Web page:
“It’s really hard to know what projects will come in and what those proposals will be for. Thomas said. “Our hope is the vast majority of the funds are for permanent housing solutions.”

Unfortunately, it’s not clear how much permanent housing the state will add with the Democrats’ investments. According to Baumgart,  “housing units” refers to “all non-congregate housing options,” from shelters  and transitional housing to permanent housing, supportive and otherwise.

Baumgart said it’s “really hard to estimate” that figure because of the rising cost of building materials and they don’t know which projects local governments and nonprofits will submit for grant funding.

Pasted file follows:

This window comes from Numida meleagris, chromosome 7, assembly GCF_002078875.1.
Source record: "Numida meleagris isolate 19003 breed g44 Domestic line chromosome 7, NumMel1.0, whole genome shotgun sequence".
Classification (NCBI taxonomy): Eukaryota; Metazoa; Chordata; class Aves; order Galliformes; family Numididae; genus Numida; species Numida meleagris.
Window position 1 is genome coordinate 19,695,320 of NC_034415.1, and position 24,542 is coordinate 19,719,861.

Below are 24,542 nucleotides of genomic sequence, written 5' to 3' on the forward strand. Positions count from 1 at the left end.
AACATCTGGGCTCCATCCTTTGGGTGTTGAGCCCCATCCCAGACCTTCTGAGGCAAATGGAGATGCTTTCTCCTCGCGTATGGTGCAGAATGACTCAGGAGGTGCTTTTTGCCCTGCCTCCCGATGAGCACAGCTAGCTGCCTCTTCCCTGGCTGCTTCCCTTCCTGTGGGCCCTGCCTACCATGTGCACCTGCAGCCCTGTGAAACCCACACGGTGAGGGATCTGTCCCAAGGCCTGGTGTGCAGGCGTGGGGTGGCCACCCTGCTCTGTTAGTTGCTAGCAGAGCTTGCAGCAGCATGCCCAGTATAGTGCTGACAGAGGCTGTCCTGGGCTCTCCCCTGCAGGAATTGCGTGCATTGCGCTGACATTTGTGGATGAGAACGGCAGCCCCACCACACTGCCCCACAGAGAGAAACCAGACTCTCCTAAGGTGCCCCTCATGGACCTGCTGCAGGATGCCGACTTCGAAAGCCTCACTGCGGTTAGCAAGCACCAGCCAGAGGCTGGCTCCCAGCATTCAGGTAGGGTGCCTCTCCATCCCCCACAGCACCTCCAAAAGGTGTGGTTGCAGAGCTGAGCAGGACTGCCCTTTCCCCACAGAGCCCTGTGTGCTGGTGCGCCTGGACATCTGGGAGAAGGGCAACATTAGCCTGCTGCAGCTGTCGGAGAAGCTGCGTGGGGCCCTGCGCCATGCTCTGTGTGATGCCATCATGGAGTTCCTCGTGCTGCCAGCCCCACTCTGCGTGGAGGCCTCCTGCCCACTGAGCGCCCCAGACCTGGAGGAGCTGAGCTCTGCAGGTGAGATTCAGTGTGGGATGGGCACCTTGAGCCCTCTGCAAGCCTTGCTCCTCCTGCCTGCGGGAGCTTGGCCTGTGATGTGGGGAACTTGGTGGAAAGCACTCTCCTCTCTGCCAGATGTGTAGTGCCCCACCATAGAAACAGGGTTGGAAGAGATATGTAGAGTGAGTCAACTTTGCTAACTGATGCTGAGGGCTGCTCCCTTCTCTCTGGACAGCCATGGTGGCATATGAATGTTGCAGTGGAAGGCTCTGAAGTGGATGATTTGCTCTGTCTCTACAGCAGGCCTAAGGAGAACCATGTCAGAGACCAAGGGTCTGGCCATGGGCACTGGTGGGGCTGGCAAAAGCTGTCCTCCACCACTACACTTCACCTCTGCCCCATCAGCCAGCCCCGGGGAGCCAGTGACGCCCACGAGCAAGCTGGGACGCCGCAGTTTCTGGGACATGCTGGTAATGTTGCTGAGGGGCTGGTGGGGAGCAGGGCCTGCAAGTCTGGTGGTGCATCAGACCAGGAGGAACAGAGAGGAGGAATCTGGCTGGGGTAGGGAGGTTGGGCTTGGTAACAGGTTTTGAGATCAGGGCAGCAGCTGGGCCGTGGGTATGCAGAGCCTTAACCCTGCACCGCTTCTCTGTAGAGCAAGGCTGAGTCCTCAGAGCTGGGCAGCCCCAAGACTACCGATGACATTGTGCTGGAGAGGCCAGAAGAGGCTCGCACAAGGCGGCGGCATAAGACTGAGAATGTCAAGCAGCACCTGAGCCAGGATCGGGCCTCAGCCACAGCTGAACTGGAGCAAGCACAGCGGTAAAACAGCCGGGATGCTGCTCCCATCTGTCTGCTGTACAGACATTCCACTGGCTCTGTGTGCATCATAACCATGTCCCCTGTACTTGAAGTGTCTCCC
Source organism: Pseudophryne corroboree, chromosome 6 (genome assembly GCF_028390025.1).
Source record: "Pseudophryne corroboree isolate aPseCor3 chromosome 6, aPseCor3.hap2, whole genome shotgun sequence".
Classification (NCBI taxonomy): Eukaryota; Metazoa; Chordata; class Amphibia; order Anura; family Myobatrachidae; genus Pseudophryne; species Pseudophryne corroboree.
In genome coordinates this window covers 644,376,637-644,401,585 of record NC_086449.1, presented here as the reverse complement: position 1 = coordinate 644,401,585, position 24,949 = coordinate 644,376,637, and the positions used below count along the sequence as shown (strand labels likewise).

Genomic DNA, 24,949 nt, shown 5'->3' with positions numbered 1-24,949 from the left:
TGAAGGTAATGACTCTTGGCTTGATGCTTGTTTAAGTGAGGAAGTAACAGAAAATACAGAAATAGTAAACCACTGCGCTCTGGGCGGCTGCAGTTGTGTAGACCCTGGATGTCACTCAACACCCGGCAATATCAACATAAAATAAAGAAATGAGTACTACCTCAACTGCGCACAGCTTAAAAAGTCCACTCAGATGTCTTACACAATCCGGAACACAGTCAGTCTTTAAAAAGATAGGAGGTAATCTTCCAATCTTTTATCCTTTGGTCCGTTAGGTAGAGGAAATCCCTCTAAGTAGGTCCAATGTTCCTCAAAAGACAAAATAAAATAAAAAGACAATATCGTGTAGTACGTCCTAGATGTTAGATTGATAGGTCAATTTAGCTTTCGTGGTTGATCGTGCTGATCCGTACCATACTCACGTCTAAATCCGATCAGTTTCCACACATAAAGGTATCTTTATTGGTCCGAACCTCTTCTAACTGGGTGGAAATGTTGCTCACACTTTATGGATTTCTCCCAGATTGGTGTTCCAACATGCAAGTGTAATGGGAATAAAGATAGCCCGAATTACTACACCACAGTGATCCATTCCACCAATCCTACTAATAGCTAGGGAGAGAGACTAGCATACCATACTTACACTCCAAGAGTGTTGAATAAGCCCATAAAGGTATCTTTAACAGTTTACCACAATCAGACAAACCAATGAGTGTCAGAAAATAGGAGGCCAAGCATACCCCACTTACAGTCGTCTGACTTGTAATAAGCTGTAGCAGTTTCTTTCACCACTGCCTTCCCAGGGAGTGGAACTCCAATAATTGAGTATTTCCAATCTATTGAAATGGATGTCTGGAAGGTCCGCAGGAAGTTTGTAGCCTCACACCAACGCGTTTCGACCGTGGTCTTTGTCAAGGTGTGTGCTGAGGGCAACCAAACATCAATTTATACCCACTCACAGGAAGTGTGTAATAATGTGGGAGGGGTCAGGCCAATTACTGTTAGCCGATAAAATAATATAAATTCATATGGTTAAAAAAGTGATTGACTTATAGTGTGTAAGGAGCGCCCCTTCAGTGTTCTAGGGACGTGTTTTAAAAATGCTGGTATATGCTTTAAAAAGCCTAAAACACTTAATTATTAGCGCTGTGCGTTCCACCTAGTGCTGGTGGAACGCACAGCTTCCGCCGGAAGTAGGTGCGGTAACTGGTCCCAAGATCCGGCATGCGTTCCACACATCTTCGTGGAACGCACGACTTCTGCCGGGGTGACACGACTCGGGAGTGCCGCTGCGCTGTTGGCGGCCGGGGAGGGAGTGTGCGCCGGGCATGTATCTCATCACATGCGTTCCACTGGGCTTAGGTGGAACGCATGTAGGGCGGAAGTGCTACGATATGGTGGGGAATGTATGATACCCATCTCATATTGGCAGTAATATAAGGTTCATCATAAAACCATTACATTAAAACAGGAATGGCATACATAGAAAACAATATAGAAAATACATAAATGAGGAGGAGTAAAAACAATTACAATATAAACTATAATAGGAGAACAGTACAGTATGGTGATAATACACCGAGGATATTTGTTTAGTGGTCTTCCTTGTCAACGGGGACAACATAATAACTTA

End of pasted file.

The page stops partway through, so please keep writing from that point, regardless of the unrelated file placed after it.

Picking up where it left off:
Michele Thomas, from the Washington Low-Income Housing Alliance, is also trying to figure out how much permanent housing the budget creates, but says she won’t know for a while. She said the grants in the budget can go to a variety of projects that deal with homelessness, not just permanent housing. Continue reading “Democrats Try to Counter Their Meek Housing Policy Achievements with Major Investments in Homelessness Programs”

Olympia Wrapup: Democratic Majority Falls Short on Core Democratic Agenda

Despite Democratic control in both houses, Washington state’s tax code remains deeply inequitable.

By Leo Brine

Last Thursday marked the end of the 2022 legislative session. Lawmakers only had 60 days to pass legislation, write and pass two supplemental budgets, and pass a transportation spending package. At the outset of the session, Democrats, who have a 57-seat majority in the house and a 29-seat majority in the senate, said they wanted to pass bills to help with housing affordability, homelessness, environmental sustainability, and the economy.